Seshat is a very ancient goddess and was often referred to as “The Original One”.3 She comes to us from the very beginnings of Egyptian culture as one of a group of sky deities who were ousted by the solar religion of Ra. Seshat was already fading from the popular pantheons by the Old Kingdom. Originally she was a major goddess who had temples, priests and festivals. It is likely that she also had priestesses but there is no direct evidence for that. A 5th Dynasty (2465-2323 BCE) inscription mentions a festival of her birth and elsewhere there are references to three of her priests and a few personal names which incorporate her name. For most of the Pharonic Period Seshat received little worship and appears to attend solely to the king. What caused this reversal of fortune? Other goddesses prospered so we cannot blame the patriarchy this time. It is likely that Seshat refused to fit into the new popular solar religion, which happily incorporated some of the other ancient deities such as Nephthys. This does beg the question as to why Seshat continued to be present, albeit in a more limited capacity, through to the Greco-Roman Period. One major reason was her importance to the king and to sacred buildings.

Seshat loves counting and recording, she is the ultimate Lady of Lists. In many ways she is more the personification of numeracy than literacy, the goddess of accountants and record-keepers. Seshat is the Goddess of Numbers who “reckoneth all things on earth”.4 One of her main tasks was to write the name of the king on the leaves of the sacred persea tree at his birth and to record the length of his reign on a palm stick. This was the earliest method of recording numbers and is additional evidence of her antiquity. Seshat was counting and recording before the Egyptians were writing.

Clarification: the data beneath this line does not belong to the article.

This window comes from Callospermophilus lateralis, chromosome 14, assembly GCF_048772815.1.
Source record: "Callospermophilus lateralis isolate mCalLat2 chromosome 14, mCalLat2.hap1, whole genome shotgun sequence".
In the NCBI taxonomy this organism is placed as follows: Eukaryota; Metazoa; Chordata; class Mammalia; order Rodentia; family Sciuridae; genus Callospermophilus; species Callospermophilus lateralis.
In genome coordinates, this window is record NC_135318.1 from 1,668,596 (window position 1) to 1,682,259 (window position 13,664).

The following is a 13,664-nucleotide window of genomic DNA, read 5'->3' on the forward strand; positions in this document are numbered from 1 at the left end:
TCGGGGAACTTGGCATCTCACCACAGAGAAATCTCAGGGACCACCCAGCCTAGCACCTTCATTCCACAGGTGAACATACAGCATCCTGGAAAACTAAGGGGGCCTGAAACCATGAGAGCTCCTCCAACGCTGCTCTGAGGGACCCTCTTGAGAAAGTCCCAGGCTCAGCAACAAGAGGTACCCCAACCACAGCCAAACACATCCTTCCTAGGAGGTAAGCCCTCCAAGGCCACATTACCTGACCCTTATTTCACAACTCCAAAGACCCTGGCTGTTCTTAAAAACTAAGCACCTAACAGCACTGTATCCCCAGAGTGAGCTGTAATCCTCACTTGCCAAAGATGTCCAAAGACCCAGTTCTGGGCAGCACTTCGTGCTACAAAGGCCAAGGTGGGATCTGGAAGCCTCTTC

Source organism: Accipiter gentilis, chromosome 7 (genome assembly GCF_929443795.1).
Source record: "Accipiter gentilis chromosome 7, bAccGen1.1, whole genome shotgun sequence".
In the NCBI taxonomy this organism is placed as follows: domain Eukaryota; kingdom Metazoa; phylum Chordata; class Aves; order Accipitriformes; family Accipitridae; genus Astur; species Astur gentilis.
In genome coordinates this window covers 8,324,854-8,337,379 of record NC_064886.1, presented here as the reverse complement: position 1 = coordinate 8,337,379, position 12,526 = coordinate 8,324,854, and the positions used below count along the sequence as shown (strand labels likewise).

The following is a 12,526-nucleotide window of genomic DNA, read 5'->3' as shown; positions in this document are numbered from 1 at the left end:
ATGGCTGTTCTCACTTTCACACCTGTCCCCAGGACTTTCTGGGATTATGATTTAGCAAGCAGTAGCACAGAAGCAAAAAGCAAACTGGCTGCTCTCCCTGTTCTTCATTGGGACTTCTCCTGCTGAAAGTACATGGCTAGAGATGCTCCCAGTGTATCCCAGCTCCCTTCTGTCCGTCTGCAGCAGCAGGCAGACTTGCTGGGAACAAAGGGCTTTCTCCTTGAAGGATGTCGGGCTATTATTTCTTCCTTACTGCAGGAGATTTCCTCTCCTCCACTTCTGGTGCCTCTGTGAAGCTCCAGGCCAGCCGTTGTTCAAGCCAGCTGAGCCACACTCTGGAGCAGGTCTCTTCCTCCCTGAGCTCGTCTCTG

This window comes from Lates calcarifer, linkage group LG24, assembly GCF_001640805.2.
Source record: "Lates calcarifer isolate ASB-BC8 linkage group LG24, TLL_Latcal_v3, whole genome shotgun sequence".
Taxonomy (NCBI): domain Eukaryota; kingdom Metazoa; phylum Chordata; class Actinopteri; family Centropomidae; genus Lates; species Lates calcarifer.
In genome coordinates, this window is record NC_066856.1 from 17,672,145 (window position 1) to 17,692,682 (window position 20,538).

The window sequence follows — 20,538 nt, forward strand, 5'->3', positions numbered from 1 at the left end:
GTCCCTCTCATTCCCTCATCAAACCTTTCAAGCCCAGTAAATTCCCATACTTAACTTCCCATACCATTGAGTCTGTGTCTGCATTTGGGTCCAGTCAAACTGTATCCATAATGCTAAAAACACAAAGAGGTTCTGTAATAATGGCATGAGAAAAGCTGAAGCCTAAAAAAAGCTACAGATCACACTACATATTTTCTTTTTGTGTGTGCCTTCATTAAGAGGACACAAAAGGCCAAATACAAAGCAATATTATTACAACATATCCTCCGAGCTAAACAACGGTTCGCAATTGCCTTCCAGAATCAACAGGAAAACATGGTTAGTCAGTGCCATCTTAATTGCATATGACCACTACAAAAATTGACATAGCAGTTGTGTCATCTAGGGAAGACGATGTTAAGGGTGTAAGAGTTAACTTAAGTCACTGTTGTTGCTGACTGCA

There is nothing a king likes so much as treasure, especially war booty, and Seshat is often portrayed recording the latest additions to the royal coffers. One example is from the 5th Dynasty where she records livestock seized by King Sahura from his Libyan enemies. In a 12th Dynasty relief she notes the names and tributes of foreign captives.

As well as measuring time Seshat also measures space in her role as patron of architect and surveyors, she is the “Lady of Builders”.5 The most important foundation ritual for a new temple was establishing the ground plan, which had to be accurately aligned to astronomical or landscape features. This “stretching of the cord ceremony” has been recorded throughout Egyptian history and was carried out by the king, or a priest acting on his behalf, who acted as the conduit for Seshat’s power. It is possible that a priestess took the role of Seshat. Seti I (1306-1290 BCE) has Seshat say, “I stretched out the measuring-cord within its walls, my mouth was (devoted) to it with great incantations”.6 The cord was stretched along predetermined lines and held in place by pegs. One inscription shows Seshat and the king grasping the cord and holding the large clubs used to hammer in the pegs. On the Ptolemaic Temple of Horus at Edfu there is an inscription showing Seshat with the Seven Builder Gods. I feel it is particularly gratifying to have a goddess as the patron of surveyors and architects, that closely guarded male preserve who believe that gender determines a person’s ability to measure and calculate accurately.

Seshat may have started out as a tally-keeper but she soon progressed to be closely associated with writing and books becoming “Foremost of the House of the Book, Lady of Hieroglyphs”.7 If she was worshipped by scribes then there is no evidence of it, but the scribe Hori, writing in the 19th Dynasty (1307-1196 BCE), describes himself as a “champion in valour and in the art of Seshyt”.8 Seshat was also closely associated with the House of Life, along with deities such as Isis, Nephthys and Thoth. The House of Life was attached to temples and was a centre of learning and teaching, an archive and scriptorium. It functioned as the repository of all knowledge, sacred and profane. Seshat was the “Lady of Writings in the House of Life”.9